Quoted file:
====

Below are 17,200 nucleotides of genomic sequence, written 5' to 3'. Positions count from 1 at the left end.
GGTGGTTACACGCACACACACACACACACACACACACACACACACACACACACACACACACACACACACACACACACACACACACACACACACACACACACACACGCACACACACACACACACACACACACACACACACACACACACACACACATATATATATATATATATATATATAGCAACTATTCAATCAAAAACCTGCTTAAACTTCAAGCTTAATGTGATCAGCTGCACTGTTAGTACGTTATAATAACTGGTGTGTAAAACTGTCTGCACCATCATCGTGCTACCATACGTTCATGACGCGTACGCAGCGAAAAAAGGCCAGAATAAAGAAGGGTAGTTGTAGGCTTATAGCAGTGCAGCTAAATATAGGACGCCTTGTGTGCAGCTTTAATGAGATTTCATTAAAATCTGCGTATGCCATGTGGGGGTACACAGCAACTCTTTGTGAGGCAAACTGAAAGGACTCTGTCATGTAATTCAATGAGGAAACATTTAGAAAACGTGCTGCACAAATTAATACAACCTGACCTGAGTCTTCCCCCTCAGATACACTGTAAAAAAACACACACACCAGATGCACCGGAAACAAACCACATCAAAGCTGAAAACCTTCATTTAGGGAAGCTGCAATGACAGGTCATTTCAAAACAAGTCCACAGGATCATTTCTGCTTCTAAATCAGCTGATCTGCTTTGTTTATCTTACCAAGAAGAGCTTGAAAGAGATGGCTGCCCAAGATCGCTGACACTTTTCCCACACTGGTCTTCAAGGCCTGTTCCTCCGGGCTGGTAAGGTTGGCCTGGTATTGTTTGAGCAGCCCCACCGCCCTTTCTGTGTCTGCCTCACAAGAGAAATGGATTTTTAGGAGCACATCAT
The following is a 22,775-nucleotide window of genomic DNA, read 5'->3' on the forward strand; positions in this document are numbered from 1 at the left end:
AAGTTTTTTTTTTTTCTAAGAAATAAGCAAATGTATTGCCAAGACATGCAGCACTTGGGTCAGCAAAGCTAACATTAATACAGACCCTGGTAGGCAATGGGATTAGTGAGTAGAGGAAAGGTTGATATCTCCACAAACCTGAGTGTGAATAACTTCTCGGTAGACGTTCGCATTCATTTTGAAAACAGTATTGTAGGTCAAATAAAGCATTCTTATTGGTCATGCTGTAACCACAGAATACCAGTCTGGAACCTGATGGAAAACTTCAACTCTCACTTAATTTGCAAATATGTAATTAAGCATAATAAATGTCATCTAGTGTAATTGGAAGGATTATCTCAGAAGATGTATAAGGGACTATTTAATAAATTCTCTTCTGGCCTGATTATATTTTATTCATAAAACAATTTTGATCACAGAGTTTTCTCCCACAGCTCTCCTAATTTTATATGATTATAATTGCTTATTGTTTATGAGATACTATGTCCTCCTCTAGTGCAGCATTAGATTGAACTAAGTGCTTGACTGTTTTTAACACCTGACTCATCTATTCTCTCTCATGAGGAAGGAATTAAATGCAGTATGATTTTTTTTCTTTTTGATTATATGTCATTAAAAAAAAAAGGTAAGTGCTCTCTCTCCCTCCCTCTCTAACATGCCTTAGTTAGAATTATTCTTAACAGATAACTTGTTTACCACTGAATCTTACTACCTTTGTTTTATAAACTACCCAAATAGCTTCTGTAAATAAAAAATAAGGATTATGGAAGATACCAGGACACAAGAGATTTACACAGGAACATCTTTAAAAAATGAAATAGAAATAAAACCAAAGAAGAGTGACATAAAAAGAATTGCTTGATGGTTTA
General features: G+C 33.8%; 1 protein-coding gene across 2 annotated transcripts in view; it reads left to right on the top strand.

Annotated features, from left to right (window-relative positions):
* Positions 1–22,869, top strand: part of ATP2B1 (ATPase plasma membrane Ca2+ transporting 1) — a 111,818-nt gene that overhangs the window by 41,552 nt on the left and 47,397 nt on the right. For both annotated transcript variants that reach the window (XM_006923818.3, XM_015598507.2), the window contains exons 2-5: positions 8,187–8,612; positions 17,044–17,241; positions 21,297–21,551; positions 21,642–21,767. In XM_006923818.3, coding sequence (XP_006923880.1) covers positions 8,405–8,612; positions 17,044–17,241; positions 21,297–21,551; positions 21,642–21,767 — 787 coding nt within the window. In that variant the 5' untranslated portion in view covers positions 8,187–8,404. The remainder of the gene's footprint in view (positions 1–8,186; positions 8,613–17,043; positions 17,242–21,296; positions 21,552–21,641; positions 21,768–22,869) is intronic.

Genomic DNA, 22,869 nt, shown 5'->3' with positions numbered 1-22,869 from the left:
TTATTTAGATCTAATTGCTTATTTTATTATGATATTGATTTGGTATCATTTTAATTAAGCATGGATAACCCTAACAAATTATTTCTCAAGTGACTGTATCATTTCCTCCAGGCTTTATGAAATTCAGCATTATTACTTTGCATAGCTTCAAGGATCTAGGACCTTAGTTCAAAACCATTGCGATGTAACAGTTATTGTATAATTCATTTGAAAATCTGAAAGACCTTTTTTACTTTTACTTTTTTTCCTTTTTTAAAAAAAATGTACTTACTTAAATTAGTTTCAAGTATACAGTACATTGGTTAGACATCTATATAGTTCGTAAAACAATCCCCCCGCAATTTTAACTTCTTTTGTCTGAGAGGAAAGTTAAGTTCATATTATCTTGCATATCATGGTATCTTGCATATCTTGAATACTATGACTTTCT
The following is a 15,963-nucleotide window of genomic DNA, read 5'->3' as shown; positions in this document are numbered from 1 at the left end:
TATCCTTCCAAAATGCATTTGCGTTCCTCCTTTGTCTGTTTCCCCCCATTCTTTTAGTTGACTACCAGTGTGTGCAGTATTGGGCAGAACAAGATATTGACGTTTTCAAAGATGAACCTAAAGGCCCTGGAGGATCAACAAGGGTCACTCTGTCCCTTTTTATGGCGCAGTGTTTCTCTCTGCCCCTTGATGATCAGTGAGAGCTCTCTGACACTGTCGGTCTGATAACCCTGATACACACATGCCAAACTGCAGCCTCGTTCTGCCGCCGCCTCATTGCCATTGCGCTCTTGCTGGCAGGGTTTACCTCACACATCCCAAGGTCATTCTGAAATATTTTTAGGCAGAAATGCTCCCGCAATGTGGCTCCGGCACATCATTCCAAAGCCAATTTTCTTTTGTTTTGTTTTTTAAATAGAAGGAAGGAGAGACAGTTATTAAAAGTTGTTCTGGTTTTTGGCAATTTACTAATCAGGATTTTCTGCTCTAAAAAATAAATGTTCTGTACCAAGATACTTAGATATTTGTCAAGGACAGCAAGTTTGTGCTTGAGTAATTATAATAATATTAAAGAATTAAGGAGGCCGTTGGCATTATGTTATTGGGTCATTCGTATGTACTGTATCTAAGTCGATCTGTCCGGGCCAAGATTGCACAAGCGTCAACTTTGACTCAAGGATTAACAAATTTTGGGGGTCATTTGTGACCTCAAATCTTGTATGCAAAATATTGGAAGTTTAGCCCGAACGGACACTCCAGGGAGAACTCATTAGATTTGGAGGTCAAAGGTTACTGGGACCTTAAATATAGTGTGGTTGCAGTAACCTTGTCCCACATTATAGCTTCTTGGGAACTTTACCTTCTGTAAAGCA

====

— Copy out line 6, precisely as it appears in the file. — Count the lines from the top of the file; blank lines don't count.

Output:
Annotated features, from left to right (window-relative positions):